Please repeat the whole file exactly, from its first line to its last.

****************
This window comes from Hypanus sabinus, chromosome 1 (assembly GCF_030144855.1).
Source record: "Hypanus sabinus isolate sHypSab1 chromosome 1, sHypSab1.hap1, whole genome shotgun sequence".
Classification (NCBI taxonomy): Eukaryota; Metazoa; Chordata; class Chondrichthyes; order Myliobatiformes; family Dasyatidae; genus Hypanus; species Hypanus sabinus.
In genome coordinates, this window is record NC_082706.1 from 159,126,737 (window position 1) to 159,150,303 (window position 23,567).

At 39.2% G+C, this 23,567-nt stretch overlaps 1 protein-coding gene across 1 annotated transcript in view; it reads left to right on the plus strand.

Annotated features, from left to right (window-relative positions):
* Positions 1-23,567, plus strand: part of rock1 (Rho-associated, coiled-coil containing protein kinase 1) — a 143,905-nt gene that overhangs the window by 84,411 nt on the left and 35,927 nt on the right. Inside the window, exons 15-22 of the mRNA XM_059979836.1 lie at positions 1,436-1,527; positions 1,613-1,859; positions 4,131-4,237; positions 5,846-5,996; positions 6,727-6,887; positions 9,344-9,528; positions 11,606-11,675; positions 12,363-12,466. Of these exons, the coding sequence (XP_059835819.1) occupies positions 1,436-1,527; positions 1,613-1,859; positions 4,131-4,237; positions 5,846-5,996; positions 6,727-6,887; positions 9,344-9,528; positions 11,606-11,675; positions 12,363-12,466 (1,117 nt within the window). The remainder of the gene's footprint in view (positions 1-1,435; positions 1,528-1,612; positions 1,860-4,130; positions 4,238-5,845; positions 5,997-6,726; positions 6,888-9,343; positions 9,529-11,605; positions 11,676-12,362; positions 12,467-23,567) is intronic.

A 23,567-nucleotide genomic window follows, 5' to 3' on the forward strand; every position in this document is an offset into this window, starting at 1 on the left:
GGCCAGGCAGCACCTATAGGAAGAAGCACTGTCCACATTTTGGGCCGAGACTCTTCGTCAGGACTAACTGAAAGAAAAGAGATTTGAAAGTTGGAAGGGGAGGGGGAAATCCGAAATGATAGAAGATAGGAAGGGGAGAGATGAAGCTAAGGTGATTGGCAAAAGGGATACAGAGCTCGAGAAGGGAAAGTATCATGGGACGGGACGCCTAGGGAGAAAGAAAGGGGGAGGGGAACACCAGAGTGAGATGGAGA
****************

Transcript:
This window comes from Hypanus sabinus, chromosome 1 (assembly GCF_030144855.1).
Source record: "Hypanus sabinus isolate sHypSab1 chromosome 1, sHypSab1.hap1, whole genome shotgun sequence".
Classification (NCBI taxonomy): Eukaryota; Metazoa; Chordata; class Chondrichthyes; order Myliobatiformes; family Dasyatidae; genus Hypanus; species Hypanus sabinus.
In genome coordinates, this window is record NC_082706.1 from 159,126,737 (window position 1) to 159,150,303 (window position 23,567).

At 39.2% G+C, this 23,567-nt stretch overlaps 1 protein-coding gene across 1 annotated transcript in view; it reads left to right on the plus strand.

Annotated features, from left to right (window-relative positions):
* Positions 1-23,567, plus strand: part of rock1 (Rho-associated, coiled-coil containing protein kinase 1) — a 143,905-nt gene that overhangs the window by 84,411 nt on the left and 35,927 nt on the right. Inside the window, exons 15-22 of the mRNA XM_059979836.1 lie at positions 1,436-1,527; positions 1,613-1,859; positions 4,131-4,237; positions 5,846-5,996; positions 6,727-6,887; positions 9,344-9,528; positions 11,606-11,675; positions 12,363-12,466. Of these exons, the coding sequence (XP_059835819.1) occupies positions 1,436-1,527; positions 1,613-1,859; positions 4,131-4,237; positions 5,846-5,996; positions 6,727-6,887; positions 9,344-9,528; positions 11,606-11,675; positions 12,363-12,466 (1,117 nt within the window). The remainder of the gene's footprint in view (positions 1-1,435; positions 1,528-1,612; positions 1,860-4,130; positions 4,238-5,845; positions 5,997-6,726; positions 6,888-9,343; positions 9,529-11,605; positions 11,676-12,362; positions 12,467-23,567) is intronic.

A 23,567-nucleotide genomic window follows, 5' to 3' on the forward strand; every position in this document is an offset into this window, starting at 1 on the left:
GGCCAGGCAGCACCTATAGGAAGAAGCACTGTCCACATTTTGGGCCGAGACTCTTCGTCAGGACTAACTGAAAGAAAAGAGATTTGAAAGTTGGAAGGGGAGGGGGAAATCCGAAATGATAGAAGATAGGAAGGGGAGAGATGAAGCTAAGGTGATTGGCAAAAGGGATACAGAGCTCGAGAAGGGAAAGTATCATGGGACGGGACGCCTAGGGAGAAAGAAAGGGGGAGGGGAACACCAGAGTGAGATGGAGA